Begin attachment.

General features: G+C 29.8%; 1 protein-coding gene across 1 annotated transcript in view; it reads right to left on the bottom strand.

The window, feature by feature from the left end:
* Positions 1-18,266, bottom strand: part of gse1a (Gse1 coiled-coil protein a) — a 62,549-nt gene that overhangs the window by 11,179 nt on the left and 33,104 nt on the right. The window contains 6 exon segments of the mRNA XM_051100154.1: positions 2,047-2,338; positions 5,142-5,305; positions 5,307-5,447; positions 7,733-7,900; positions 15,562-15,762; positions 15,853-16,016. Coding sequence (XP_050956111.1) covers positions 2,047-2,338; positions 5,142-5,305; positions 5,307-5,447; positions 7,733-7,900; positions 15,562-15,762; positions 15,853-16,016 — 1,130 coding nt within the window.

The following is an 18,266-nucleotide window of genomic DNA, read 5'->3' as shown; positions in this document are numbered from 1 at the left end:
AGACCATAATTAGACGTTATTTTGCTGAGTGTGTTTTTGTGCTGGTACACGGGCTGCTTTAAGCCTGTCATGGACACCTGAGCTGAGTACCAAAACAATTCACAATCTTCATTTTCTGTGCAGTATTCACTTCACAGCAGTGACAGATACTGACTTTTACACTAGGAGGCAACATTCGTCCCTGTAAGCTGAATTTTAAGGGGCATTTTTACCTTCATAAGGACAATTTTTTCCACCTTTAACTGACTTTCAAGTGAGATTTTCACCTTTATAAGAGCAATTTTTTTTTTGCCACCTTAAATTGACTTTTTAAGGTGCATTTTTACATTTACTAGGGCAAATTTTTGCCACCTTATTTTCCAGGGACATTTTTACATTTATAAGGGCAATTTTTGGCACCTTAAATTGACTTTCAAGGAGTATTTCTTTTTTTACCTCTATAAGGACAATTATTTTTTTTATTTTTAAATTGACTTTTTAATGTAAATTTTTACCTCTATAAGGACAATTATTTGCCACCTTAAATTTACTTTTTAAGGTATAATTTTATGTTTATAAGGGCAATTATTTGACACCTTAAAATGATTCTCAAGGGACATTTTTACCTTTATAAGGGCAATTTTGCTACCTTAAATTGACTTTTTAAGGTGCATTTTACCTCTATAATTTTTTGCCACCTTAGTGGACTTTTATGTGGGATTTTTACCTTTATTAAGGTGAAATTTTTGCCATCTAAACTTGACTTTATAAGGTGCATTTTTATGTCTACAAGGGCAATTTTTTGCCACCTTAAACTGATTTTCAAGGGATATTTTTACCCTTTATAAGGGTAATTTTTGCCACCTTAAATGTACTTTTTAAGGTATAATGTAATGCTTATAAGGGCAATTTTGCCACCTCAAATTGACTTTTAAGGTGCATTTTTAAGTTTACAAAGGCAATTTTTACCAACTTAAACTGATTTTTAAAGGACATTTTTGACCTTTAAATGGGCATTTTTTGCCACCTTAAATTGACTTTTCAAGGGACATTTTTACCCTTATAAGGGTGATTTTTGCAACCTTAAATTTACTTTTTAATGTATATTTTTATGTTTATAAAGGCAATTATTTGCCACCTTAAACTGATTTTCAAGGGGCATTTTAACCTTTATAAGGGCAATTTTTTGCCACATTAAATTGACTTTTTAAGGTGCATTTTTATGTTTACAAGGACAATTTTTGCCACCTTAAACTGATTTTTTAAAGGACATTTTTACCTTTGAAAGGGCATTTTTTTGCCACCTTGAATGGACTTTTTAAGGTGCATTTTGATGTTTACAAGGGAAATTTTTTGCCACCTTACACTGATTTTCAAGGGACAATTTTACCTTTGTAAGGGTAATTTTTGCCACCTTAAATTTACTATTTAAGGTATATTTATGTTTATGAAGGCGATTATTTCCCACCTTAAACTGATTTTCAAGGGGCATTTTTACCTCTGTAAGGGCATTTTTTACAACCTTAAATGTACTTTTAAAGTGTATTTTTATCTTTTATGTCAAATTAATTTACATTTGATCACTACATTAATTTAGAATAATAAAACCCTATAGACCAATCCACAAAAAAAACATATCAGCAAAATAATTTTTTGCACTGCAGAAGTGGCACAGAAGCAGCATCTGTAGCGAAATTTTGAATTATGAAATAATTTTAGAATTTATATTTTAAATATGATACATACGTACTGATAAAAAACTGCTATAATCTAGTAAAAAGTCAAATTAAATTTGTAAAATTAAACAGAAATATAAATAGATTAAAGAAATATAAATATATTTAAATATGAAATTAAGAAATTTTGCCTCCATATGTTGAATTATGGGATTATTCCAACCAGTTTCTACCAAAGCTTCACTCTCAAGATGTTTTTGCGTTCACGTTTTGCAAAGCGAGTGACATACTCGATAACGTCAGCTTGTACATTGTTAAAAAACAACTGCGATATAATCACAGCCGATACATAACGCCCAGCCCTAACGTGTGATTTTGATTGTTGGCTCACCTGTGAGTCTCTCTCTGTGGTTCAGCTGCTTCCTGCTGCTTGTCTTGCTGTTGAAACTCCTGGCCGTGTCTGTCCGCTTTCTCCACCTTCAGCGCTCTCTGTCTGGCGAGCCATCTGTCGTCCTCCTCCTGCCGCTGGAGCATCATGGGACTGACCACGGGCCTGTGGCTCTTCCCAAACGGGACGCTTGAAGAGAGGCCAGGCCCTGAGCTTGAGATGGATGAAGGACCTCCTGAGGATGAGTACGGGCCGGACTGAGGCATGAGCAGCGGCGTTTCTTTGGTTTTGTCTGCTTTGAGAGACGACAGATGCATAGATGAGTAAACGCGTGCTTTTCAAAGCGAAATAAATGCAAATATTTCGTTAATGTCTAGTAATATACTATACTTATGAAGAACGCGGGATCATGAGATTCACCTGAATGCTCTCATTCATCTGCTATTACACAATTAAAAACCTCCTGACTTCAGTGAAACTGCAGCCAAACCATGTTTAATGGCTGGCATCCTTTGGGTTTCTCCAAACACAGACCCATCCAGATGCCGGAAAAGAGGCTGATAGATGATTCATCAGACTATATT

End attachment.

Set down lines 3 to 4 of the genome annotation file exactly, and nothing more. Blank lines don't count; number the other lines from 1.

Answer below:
* Positions 1-18,266, bottom strand: part of gse1a (Gse1 coiled-coil protein a) — a 62,549-nt gene that overhangs the window by 11,179 nt on the left and 33,104 nt on the right. The window contains 6 exon segments of the mRNA XM_051100154.1: positions 2,047-2,338; positions 5,142-5,305; positions 5,307-5,447; positions 7,733-7,900; positions 15,562-15,762; positions 15,853-16,016. Coding sequence (XP_050956111.1) covers positions 2,047-2,338; positions 5,142-5,305; positions 5,307-5,447; positions 7,733-7,900; positions 15,562-15,762; positions 15,853-16,016 — 1,130 coding nt within the window.

The following is an 18,266-nucleotide window of genomic DNA, read 5'->3' as shown; positions in this document are numbered from 1 at the left end: